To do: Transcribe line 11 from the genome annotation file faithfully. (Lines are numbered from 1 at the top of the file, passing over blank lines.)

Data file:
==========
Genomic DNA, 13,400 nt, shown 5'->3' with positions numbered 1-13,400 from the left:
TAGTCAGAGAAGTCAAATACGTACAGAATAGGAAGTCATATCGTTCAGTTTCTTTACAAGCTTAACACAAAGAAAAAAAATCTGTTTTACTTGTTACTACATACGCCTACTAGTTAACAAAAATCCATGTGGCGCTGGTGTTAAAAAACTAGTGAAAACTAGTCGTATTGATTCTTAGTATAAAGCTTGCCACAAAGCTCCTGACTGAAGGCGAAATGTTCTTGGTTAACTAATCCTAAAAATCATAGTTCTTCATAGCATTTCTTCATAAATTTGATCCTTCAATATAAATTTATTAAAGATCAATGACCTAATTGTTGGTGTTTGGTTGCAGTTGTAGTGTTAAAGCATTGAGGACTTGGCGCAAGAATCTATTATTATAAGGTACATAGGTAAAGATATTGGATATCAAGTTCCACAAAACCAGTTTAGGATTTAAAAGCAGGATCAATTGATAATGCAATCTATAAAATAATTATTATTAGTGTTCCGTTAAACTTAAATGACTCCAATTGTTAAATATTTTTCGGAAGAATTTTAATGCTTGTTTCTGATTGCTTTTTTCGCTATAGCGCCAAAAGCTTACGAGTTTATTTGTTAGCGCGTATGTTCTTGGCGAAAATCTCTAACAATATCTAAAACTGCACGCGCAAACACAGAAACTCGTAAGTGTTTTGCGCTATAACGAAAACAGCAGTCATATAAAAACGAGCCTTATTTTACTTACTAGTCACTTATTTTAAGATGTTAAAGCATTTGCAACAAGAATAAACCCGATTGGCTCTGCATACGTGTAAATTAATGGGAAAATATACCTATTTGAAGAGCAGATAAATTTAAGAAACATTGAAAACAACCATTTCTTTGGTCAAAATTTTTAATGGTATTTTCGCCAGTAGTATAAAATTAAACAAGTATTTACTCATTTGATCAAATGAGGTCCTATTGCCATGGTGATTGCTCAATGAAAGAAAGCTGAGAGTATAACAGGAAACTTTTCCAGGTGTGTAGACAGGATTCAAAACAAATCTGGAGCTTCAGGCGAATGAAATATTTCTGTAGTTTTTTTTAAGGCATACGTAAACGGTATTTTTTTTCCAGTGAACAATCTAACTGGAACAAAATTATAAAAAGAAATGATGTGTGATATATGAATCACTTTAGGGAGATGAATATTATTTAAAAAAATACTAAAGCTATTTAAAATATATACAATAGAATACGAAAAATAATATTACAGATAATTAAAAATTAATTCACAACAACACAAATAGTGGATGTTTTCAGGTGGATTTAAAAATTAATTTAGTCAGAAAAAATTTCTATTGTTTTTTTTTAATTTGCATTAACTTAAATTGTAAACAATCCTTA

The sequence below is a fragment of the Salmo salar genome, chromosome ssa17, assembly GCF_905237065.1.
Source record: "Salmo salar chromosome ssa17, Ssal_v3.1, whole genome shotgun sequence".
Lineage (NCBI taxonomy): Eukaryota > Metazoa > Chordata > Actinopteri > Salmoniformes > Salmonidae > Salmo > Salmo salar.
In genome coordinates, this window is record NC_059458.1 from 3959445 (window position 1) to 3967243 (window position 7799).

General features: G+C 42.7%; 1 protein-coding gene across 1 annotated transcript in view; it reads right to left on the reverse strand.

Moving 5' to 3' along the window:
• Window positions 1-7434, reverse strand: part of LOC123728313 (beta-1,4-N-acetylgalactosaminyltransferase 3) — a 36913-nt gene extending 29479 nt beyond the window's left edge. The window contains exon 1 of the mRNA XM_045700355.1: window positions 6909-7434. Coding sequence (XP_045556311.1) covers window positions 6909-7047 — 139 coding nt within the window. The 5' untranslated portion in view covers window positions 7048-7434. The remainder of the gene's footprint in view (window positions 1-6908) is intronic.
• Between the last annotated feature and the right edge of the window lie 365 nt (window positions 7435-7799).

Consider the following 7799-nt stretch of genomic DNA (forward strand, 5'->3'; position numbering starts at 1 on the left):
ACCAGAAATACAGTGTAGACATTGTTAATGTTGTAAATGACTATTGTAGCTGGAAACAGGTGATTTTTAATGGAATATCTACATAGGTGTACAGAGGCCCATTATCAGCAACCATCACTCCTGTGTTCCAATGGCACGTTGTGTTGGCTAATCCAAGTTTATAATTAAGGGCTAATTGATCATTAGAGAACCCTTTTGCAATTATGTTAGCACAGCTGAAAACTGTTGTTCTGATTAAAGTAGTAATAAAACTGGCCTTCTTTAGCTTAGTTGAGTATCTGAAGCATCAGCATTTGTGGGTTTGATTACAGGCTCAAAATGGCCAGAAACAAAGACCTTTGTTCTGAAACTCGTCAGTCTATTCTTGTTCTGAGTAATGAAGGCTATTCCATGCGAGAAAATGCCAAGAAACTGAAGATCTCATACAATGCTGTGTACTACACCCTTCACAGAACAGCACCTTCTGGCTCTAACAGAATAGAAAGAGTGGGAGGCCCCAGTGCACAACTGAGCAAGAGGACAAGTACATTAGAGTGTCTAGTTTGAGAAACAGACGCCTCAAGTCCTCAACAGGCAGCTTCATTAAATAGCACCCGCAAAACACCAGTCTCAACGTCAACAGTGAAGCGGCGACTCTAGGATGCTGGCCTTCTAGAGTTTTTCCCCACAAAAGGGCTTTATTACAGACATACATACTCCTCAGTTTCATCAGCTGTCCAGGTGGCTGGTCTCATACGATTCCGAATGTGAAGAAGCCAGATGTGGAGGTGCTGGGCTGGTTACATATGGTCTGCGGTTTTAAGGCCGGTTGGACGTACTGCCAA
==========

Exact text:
Consider the following 7799-nt stretch of genomic DNA (forward strand, 5'->3'; position numbering starts at 1 on the left):